The Future of Battery Tech

Unless you’ve just arrived on planet Earth, you’ve probably heard of Elon Musk and his company Tesla. By all accounts, Tesla pioneered the modern electric vehicle (EV). This, of course, has a lot to do with innovations in battery technology – as well as some snazzy car designs. The subject of this article is about the former, not the latter.

Battery Tech has come a long way over the past decade alone. The next decade will most certainly see even greater leaps in design. The real question that probably permeates most inquisitive minds has to do with where battery tech is heading – and what will become the standard.

Importance of Battery Evolution

 Why all the talk about batteries? It’s not like they haven’t been around for generations.

The answer lies with the need for energy – more to the point, the ability to store and use as much as technology allows in any given scenario.

Take the EV, for instance. You can hardly get down the road without packing a lot of batteries into a car. In fact, batteries make up a lot of the EV’s weight. In this regard, there’s a balancing act of battery storage versus the total weight of the vehicle. Therefore, as energy density goes up and/or battery size decreases, the EV range will increase.  It’s safe to say that battery evolution is very important to the EV market.

Still, there are more applications to consider than just vehicles.

Beyond the EV

Let’s call batteries “energy storage” for a moment.

Energy storage is said to be the next trillion-dollar business. If you’re wondering why then the answer is simply demand. With power grids being so susceptible, it makes sense to build something suitable for the 21st Century.

Batteries, in one form or another, appear to be the energy storage most are betting on. From home power walls to massive battery farms, this new electrical grid will be much greener – and more fault-tolerant.

Imagine a scenario where, instead of massive grids that serve many states, you would have smaller grids spread out over the countryside. Large battery farms will spring up and serve local communities. With a combination of solar panels and battery storage, your very home could be its own micro-grid.

The Batteries of Tomorrow

The race for the next battery tech is well underway. 

There are many chefs in the kitchen and each seems to be chasing a recipe that is different from the other. Some of those differences are minor, while others are profound. They can range from variances in the cathode, anode, or electrolyte to complete makeovers of what a battery is.

Of these components, the anode (negative) releases electrons while the cathode (positive) captures them. The third piece, the electrolyte, is the substance that provides the means of moving energy (ions) between the other two.

The current standard is the tried-and-true Lithium-ion (li-ion). Yet, this technology can only take consumer needs so far. Tomorrow’s battery needs to be denser in energy while lighter in mass. They need to be safer and cheaper to produce. There are many approaches – too many to cover here. Let’s take a look at some alternatives and compare them to Lithium-Ion.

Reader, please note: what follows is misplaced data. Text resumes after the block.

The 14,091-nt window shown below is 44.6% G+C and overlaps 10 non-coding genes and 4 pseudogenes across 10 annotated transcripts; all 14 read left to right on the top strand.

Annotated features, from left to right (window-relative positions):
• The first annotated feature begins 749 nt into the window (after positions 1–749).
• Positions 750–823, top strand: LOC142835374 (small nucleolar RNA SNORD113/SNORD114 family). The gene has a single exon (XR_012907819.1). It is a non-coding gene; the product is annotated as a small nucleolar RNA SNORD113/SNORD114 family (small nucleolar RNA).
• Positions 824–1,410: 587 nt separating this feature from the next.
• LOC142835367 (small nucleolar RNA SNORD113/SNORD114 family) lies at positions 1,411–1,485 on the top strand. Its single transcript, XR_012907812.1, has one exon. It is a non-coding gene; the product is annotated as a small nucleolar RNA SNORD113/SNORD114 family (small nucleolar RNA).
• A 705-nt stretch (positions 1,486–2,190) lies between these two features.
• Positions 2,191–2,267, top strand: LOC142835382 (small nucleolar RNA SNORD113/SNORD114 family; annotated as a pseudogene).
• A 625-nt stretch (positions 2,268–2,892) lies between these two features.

Lithium-Sulfur

As the name suggests, this variance of battery uses sulfur in its cathode – instead of cobalt. This, alone, is an advantage in cost and availability. In addition, they’re lighter and more energy-dense

The main disadvantage is that they start to fail after fewer recharges than their other counterparts. Until that problem is resolved, they’re not a viable alternative in most scenarios. Still, there are those working on just that.

Lithium-Iron Phosphate

These batteries are also similar to Lithium-Ion, with the exception to the cathode – which consists of iron phosphate.

Beyond that, the differences include lower energy density, higher discharge rate, better safety (stability), lower cost, and longer lifecycle. Though these batteries make good alternatives in larger applications, they’re too heavy for smaller ones.

Solid-State

Lithium-ion batteries use a liquid electrolyte to allow the transfer of ions between the anode and cathode. Solid-state batteries do not.

You can guess from the name that these batteries use a solid electrolyte to separate the electrodes. This allows for several benefits over their liquid counterparts.

For one, they’re safer to manufacture and use. One of the biggest drawbacks of today’s liquid electrolytes is that they’re flammable. You’ve probably seen or heard of situations where lithium-ion batteries can erupt into flames. Solid-state batteries greatly decrease this danger.

Other benefits include being smaller, having less weight, and having faster charging times. While manufacturing hurdles exist today, it’s just a matter of time before this battery starts taking over the market.

In Conclusion

Many other battery technologies are being researched and tested. Which one(s) will someday hit the market has yet to be seen.

Whichever iterations of the battery materialize in daily use, one thing is clear. The road to the future is moving away from fossil fuels. This is a good thing. After all, burning the remains of long-deceased organic life should be a thing of the past. The age of the battery is here.

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